Next day we head to the Kung Fu Theatre, this seems to be a place with good choice of medium routes, and itís in the shade. A good place to start.
We climb Miagi first, the guide says itís a bit dirty towards the top. Yes it is! When we get down weíre dirty too. A decent start, our inexistent crack climbing skills are tested and we realize that we donít really have a clue. Optimism is high, so is the fun factor. And we have a cool box in the car with ice and beer. Can anything go wrong now?
Now we start getting bold, move one route to the right and get going on Inner Chi. The line is beautiful. A crack in a dihedral, follow it til it ends and figure out how to get over the last overhanging bit to the bolts. Now we start realizing that climbing here requires other skills. I could do well with thinner fingers for instance; my sausages just wonít fit into the crack, which sends me flying several times. This helps to increase trust in self-placed protection. But trust alone doesnít get me up, so I back off and leave the next try for Stefano. He makes it on the second attempt, great job! I try again and finally get up there as well. We made a video of one of my attempts and after seeing it I am ever so grateful to whoever belays me: A video of about 12 minutes with around 1 minute of climbing and 11 minutes of complaining, shaking, hanging there, BORING. A belayerís job mainly requires patience, lots of patience.
Having done Inner Chi we look around, whatís next? Thereís still one big climb here, Mortal Combat. Never mind the name, letís do it! After two pitches weíre hanging in the belay just wondering, wasnít there something strange about the name of this climb?? There must be a reason to it, and now we know it. Not quite mortal, but definitively a combat. We wedge all we have into the cracks: hands, feet, knees, elbows, shoulders, heads, butts, this is not a lesson in technically accomplished OW climbing, but what the hell, it gets us to the top. The fun factor is temporarily diminished, but by the time weíre back down we know thereís a beer waiting for us and all is well again.
Word must have spread among the squirrels that some climbers are coming from Switzerland and they have food in their packs, maybe even CHOCOLATE?!?!?!? But we donít let them fool us again, our food is safe!
Zion is a beautiful place, regardless of the climbing itís stunning. We walk up to Angelís Landing and to the narrows, we just canít get enough of the sights, the colours and the rock formations. And here are some pictures to make you all want to go there.
And being in a touristy place has some advantages as well, such as plenty of choice for food and drink.
Next day is for the Headache, a classic Zion climb in its grade. We have to try it. Rock paper scissors and I get to lead the first pitch. This is what we consider being our first real splitter crack.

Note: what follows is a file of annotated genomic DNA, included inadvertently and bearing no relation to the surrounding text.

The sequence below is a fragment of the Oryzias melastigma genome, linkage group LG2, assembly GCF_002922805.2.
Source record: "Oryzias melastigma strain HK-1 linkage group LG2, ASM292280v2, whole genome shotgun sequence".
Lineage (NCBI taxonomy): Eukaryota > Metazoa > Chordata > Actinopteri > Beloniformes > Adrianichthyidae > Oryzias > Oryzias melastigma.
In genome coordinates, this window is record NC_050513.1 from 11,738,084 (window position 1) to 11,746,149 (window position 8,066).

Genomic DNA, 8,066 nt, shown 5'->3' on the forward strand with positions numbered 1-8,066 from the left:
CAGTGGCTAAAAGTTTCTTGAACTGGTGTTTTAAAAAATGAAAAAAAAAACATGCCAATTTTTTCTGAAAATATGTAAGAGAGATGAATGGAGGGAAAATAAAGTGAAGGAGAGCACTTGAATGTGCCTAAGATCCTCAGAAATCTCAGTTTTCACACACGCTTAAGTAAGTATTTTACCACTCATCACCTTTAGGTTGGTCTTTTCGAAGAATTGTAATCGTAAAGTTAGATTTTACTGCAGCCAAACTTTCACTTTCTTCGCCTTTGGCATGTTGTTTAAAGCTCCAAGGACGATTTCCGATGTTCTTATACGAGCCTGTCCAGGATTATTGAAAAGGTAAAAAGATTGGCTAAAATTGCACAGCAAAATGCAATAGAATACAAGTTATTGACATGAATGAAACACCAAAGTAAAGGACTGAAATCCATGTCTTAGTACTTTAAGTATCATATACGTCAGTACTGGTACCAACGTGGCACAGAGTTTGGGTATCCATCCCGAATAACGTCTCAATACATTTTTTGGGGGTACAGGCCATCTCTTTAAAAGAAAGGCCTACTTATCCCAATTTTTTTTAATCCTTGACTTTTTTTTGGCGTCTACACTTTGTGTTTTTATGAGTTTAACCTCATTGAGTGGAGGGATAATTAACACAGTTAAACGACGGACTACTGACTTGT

So out come my home-made crack climbing gloves and into the crack go my hands and feet.
After the first couple of moves I find it pumpy, very pumpy. And painful, it feels like putting my feet under a truck and asking the driver to go back and forth a few times.
Now here is my big question to all of you crack climbers out there: why does nobody ever mention the word PAIN in one of his or her trip reports?? Is my (inexistent) crack climbing technique so lousy, am I a sissy, or are you all real badass climbers who donít mind pain, blood and scars?
Anyway, I swear that I will climb the next big enough crack wearing my moon boots, Iím sure I can wedge my feet into the crack and still be comfortable.
Back to the Headache: I manage to reach the first belay, my arms feel like lead, but the pitch is great. Sorry I canít say much more about it, thatís how good my climbing memory is, it was great, period. And if I redo a climb after 15 minutes itís basically another onsight.
I seem to remember a bit more about the third pitch, which is my lead again. I set off from the belay looking like a Christmas tree, with the gear nearly pulling off my harness and pants.
I place an exaggerated amount of gear in the first part of the pitch to get some weight off my harness, but the higher I get the more the pump grows, again. And not far from the belay the inevitable happens: fiddle around to place a cam, looks crappy, better than nothing, climb on, pump, HOLD ON, DONíT LET GO, IíM GONNA FALL!! And I fall, the cam holds my fall, stress is relieved. To all the people looking up from the parking lot: that would have deserved at least some applause, you donít get those shows every day.
I climb on and the rest of the pitch goes fine, I finally get to place my no. 3 cam and the very last move gets me talking again. ďDonít hesitate, youíre getting pumped, but I donít know how to hold on to this, but you need to get going, I canít, do something, why the hell do you go to the gym in winter??Ē After some more inner debate of this kind I finally decide that my gym training should not be wasted and that I certainly CAN hold on to small holds. Grab, hold, move your feet, done, belay, happy end.
We rappel over a climb called Never Again. Well, after yesterdayís Mortal Combat we sure know that names here have a meaning. We donít even think about Never Again. It takes a while but we learnÖ
We plan our days in Zion so as to always have enough time to spend down by the river, enjoying a beer and we find more than enough places to eat.
Our last climbing day is probably not the typical Zion climb. We head up to the east rim and climb Led by Sheep on Aries Butte. Thatís a very enjoyable, easy, fun climb in a totally different landscape. We have a good time, fry our brains in the sun and find this a great way to end this part of our trip. And we even get to see a few Bighorn Sheep!